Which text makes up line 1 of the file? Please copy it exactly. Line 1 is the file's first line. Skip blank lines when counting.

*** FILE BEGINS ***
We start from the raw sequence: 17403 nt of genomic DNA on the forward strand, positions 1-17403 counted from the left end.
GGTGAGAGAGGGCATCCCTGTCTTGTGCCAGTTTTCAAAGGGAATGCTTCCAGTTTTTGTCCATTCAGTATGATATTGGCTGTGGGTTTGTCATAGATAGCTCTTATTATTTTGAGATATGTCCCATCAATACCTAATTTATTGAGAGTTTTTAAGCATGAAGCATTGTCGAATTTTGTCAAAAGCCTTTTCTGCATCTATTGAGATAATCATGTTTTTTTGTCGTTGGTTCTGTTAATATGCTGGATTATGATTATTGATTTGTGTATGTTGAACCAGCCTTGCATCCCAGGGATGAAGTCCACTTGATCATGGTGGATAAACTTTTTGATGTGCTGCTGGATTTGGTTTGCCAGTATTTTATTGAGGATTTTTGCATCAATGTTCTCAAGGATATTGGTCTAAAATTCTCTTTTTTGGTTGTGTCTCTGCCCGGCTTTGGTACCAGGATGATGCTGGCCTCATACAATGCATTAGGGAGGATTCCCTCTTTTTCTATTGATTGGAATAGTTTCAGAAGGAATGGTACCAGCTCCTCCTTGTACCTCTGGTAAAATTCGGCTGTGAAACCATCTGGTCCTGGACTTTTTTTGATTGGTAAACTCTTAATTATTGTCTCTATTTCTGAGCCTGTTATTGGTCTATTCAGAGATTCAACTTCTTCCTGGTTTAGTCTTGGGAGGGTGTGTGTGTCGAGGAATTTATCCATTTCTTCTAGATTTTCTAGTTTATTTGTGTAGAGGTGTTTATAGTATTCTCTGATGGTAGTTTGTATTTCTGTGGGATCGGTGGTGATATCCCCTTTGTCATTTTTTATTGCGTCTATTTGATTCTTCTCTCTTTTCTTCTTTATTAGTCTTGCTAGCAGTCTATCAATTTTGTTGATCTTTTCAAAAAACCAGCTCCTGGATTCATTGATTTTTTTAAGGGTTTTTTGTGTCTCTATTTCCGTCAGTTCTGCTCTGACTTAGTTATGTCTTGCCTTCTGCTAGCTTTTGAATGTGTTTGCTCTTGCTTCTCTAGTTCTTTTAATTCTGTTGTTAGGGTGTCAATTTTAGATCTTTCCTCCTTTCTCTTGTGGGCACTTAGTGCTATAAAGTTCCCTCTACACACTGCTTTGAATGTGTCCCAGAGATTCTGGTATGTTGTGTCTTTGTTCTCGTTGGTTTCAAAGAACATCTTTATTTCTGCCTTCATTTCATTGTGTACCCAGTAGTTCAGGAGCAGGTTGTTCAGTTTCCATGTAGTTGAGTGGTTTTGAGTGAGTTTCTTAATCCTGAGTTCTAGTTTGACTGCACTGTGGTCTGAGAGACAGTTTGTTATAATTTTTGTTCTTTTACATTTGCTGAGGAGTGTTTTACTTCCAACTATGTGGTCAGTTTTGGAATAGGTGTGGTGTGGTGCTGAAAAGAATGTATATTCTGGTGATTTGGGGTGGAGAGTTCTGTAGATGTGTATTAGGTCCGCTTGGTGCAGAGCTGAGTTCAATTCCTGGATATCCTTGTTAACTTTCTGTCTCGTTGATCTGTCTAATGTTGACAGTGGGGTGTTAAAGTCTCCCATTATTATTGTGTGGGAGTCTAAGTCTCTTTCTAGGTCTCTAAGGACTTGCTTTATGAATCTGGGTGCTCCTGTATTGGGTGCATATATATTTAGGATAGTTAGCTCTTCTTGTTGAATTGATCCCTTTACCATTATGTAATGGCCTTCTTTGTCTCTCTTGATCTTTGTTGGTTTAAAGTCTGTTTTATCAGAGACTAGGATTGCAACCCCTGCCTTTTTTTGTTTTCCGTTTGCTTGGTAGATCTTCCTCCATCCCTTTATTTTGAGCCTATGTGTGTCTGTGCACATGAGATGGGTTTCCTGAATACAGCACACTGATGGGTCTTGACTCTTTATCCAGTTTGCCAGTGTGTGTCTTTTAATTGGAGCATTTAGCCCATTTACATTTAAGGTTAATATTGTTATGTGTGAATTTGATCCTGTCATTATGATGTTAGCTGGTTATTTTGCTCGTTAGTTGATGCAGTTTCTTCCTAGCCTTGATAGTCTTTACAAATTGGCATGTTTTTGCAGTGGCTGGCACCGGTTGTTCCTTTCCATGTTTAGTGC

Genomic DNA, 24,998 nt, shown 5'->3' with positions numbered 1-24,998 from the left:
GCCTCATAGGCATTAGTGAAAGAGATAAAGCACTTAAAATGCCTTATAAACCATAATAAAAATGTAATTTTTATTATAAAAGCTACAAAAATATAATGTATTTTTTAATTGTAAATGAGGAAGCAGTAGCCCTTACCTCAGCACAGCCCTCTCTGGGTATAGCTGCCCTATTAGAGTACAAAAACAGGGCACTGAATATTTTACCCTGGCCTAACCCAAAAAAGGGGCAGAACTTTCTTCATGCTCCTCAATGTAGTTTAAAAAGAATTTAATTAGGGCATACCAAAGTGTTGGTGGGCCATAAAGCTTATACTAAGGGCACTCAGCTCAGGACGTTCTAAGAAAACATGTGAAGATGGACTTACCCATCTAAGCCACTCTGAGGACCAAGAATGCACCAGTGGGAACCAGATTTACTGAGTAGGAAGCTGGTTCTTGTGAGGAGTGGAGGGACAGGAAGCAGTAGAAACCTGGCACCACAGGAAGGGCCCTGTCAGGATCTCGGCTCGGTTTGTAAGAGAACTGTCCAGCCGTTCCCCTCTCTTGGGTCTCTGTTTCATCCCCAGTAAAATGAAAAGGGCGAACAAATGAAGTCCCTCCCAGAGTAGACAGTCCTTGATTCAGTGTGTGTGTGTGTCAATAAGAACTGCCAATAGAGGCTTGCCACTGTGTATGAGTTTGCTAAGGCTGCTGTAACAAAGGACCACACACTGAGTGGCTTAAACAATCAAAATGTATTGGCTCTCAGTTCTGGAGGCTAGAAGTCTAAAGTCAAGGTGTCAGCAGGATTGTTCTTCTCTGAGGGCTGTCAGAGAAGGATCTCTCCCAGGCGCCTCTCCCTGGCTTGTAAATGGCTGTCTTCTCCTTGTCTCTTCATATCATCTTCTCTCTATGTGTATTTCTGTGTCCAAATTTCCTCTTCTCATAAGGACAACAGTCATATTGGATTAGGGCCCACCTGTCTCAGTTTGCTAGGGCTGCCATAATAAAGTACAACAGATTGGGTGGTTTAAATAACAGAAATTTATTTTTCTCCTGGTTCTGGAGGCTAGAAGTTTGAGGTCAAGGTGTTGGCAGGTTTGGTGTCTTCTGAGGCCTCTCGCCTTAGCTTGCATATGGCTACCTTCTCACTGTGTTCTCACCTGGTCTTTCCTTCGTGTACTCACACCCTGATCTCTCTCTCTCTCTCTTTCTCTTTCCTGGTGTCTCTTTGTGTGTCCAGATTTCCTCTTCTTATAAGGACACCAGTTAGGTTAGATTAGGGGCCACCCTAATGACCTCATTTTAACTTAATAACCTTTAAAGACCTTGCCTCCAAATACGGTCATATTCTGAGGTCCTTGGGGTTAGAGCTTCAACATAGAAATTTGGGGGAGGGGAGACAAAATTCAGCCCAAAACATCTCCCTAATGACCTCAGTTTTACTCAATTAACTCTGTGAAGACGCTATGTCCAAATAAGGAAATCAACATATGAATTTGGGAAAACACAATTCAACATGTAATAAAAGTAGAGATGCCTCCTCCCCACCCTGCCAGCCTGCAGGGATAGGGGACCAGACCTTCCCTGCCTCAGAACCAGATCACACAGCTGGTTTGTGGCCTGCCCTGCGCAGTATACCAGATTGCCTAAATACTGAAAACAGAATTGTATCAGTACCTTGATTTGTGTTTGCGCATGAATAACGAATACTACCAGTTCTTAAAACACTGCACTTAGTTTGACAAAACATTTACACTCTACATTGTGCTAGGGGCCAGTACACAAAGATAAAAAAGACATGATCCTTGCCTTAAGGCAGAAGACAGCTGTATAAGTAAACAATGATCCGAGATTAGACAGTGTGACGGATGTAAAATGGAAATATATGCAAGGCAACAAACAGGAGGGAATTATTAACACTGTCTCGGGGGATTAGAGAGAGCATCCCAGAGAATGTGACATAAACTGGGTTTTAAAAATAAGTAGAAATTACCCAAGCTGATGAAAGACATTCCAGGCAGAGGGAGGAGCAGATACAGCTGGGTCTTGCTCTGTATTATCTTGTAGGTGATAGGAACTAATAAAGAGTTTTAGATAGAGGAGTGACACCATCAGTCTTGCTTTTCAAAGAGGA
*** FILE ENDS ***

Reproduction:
We start from the raw sequence: 17403 nt of genomic DNA on the forward strand, positions 1-17403 counted from the left end.